The action on the celebrity is part of Beijing crackdown on tax evasion, which the government perceived as immoral behaviour in the entertainment industry that has been ongoing for too long. In September, the State Taxation Administration issued a notice of measures to strengthen tax administration in the entertainment sector, including live streamers.

To scrutinise the powerful industry, the Ministry of Commerce has revealed an “industry standard” for live streamers who market products on online shopping platforms. Among the rules included details about how hosts on such shows should dress or speak in front of the camera. The effect of the fine on influencer Viya was so obvious that the stock price of Alibaba plunged 5.8%.

According to consulting firm KPMG, the explosive growth of live streaming e-commerce market could be valued at 1 trillion Yuan (US$156 billion) in 2020. The job of a live streamer like Huang Wei, who specialized in selling products on the internet, has been categorized under a new occupation called “Online Marketers”, a profession that saw a growth rate of 9% every month.

The crackdown was part of President Xi Jinping’s “common prosperity” drive – a campaign which analysts said was designed to reduce economic inequality. This is not the first time Viya had committed an offence though. In June, she was fined 530,000 Yuan (US$83,221) for breaching advertising laws, after some of her fans complained that she was selling counterfeit products.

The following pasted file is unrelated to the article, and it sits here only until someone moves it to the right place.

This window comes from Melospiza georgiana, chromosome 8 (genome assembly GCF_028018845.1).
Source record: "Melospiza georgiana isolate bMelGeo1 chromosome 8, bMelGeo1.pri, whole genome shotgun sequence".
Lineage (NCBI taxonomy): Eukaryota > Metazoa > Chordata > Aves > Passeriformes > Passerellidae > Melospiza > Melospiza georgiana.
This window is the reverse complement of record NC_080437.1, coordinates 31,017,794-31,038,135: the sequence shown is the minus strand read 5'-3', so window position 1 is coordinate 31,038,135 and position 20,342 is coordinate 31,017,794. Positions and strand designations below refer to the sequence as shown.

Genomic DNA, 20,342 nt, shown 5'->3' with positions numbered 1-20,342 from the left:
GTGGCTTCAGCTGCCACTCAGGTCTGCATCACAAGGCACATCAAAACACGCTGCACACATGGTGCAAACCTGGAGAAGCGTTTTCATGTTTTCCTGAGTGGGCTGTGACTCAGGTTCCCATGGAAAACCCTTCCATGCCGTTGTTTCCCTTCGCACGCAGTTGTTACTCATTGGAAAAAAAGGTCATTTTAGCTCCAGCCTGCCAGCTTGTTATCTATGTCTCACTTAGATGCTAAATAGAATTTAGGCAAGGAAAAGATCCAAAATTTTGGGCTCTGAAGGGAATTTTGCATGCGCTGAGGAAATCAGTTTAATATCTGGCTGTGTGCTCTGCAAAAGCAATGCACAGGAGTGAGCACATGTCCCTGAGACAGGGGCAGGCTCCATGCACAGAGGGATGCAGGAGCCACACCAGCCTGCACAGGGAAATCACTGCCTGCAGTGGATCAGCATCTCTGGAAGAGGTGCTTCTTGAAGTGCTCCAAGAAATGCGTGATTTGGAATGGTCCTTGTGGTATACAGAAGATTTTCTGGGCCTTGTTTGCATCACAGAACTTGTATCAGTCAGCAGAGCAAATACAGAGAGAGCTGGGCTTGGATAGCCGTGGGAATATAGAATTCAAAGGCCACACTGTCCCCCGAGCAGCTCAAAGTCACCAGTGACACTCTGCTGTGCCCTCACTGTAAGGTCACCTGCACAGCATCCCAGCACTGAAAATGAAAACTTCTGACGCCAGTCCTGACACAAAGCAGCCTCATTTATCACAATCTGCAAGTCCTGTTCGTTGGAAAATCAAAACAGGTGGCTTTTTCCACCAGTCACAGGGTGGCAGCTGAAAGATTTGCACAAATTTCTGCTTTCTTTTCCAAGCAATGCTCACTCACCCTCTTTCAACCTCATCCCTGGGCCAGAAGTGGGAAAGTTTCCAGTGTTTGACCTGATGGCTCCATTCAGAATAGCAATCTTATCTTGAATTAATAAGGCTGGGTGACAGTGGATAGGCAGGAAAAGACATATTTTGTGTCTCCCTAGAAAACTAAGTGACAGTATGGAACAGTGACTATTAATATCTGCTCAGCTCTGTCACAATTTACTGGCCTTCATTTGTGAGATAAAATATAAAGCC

In 2018, Chinese megastar Fan Bingbing was fined a jaw-dropping US$129 million for tax evasion and other offences. The scandal saw her disappear for a couple of months, which later emerged that she had been detained and interrogated. She again went missing from the industry for two years, before making her appearance in 2020. Fan announced her breakup with fiancé, actor Li Chen, in 2019.

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Viya’s fine, which is bigger than the one slapped on actress Fan Bingbing, speaks volumes about the influence and revenue commanded by the live streamer. Huang Wei had total sales of 38.6 billion Yuan (US$6 billion) in 2020 alone, the most among her peers. That’s about a third of US Department Store Macy’s global net sales of US$17.3 billion in the same year.